1st Edition

Music and Gender in English Renaissance Drama

By Katrine Wong Copyright 2013
    232 Pages 18 B/W Illustrations
    by Routledge

    248 Pages 18 B/W Illustrations
    by Routledge

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    This book offers a survey of how female and male characters in English Renaissance theatre participated and interacted in musical activities, both inside and outside the contemporary societal decorum. Wong’s analysis broadens our understanding of the general theatrical representation of music, or musical dramaturgy, and complicates the current discussion of musical portrayal and construction of gender during this period.

    Wong discusses dramaturgical meanings of music and its association with gender, love, and erotomania in Renaissance plays. The negotiation between the dichotomous qualities of the heavenly and the demonic finds extensive application in recent studies of music in early modern English plays. However, while ideological dualities identified in music in traditional Renaissance thinking may seem unequivocal, various musical representations of characters and situations in early modern drama would prove otherwise. Wong, building upon the conventional model of binarism, explores how playwrights created their musical characters and scenarios according to the received cultural use and perception of music, and, at the same time, experimented with the multivalent meanings and significance embodied in theatrical music.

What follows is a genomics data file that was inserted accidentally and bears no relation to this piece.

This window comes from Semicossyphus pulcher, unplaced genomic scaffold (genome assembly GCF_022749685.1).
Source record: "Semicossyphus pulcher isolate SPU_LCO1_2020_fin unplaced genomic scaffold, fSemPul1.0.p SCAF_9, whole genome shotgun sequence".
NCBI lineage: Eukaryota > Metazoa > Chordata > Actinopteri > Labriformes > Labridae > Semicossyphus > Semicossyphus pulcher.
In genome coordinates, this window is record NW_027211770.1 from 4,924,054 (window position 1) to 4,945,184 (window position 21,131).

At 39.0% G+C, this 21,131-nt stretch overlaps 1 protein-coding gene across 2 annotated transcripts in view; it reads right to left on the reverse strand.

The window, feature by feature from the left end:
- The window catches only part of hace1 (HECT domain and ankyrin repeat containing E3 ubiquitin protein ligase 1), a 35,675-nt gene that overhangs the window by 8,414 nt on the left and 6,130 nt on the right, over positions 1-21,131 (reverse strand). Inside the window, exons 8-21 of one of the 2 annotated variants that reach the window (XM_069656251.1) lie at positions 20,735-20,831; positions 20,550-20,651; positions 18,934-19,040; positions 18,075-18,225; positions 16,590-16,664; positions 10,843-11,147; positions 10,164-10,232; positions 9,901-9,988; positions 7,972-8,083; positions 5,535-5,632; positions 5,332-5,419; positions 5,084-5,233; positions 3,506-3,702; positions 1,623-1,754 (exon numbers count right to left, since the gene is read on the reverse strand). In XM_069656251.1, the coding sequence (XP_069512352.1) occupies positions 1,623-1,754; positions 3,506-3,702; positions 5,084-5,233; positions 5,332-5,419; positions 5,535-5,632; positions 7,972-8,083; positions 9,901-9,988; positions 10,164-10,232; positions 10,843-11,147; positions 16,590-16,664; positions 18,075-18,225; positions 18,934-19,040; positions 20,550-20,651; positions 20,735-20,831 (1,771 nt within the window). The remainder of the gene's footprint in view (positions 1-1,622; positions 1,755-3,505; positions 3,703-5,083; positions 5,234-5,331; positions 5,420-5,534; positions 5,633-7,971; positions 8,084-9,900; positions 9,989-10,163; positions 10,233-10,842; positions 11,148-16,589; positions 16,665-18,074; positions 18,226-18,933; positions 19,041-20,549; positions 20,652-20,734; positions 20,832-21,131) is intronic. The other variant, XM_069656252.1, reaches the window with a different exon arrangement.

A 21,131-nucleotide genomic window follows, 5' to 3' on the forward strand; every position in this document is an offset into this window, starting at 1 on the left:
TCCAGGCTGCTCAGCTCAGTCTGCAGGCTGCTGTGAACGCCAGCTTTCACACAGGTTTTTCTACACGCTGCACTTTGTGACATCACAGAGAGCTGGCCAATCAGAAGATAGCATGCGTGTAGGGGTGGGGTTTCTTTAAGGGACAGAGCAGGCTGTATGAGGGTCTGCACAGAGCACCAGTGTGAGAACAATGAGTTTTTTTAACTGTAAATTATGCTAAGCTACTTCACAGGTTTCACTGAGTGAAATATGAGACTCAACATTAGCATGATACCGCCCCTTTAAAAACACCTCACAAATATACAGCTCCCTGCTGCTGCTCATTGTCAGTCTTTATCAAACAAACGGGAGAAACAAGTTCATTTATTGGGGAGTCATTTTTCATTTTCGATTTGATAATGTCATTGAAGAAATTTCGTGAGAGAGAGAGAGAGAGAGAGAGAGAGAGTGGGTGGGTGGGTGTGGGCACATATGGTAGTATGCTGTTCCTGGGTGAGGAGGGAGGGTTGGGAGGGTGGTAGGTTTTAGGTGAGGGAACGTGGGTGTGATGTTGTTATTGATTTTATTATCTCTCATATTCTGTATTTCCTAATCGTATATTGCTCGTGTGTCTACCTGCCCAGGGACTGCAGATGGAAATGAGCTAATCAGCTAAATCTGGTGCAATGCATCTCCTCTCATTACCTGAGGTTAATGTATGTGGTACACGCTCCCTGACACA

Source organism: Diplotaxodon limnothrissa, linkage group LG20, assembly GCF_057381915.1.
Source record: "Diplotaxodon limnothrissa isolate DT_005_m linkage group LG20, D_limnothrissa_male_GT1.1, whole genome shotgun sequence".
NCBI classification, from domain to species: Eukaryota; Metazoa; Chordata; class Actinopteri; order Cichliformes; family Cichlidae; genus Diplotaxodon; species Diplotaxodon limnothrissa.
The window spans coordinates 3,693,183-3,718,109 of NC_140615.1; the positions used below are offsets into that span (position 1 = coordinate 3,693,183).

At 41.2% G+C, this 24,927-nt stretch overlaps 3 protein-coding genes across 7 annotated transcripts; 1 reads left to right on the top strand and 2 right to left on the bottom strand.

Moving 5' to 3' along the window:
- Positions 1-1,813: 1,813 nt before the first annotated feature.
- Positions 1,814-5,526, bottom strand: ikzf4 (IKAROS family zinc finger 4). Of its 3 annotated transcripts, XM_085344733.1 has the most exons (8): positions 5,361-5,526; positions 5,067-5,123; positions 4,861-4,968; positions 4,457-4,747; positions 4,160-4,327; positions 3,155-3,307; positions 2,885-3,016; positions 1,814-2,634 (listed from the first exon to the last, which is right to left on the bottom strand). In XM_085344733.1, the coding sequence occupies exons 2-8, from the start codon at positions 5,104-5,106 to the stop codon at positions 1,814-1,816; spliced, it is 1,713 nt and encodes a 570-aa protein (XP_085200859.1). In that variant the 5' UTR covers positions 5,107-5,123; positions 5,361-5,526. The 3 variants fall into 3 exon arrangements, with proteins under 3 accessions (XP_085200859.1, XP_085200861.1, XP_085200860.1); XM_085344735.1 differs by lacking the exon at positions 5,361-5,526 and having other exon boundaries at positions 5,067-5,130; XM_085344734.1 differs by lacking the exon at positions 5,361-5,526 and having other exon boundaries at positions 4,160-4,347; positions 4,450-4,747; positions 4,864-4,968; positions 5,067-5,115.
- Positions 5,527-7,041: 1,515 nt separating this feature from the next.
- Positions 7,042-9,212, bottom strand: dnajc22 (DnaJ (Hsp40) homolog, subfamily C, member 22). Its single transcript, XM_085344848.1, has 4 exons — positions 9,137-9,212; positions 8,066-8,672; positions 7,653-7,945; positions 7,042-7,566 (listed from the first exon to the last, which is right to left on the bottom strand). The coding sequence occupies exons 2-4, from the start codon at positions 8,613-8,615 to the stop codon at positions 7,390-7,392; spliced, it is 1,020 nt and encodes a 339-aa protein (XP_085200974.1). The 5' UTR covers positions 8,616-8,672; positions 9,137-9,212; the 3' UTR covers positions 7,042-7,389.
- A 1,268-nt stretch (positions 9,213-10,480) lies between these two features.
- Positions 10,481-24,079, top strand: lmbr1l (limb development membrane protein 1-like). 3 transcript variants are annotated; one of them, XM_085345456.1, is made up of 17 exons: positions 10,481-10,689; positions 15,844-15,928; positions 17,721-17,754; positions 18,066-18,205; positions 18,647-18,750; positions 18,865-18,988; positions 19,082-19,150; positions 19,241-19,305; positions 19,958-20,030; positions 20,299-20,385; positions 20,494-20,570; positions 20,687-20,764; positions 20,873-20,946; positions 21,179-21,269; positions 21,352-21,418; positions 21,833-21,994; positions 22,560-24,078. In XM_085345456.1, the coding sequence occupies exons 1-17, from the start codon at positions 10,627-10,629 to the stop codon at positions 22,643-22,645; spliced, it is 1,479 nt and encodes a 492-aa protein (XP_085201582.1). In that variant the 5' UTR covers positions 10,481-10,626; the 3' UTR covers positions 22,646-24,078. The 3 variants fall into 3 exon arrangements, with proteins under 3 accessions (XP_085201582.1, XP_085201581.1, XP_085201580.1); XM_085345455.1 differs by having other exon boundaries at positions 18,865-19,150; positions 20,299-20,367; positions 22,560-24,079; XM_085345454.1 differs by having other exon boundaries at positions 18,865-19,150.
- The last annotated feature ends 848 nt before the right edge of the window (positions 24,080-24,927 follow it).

1. Introduction  2. "A damnd divel, or an Angel?": Music and Women  3. "Sing us a bawdy song, and make’s merry": Music and Men  4. "My heart is stolne out of my eare": Music, Love, and Sex  5. Conclusion


    Katrine K. Wong is Assistant Professor of English at the University of Macau.


    'Wong’s depth of knowledge about Renaissance musicological and literary contexts, her careful analysis of music, her focus on song in a large body of less studied plays, and her consistent investigation of the functions of music from multiple perspectives with a willingness to explore multiple interpretations make Music and Gender in English Renaissance Drama a particularly valuable addition to the study of Renaissance literature.' - Catherine A. Henze, Renaissance Quarterly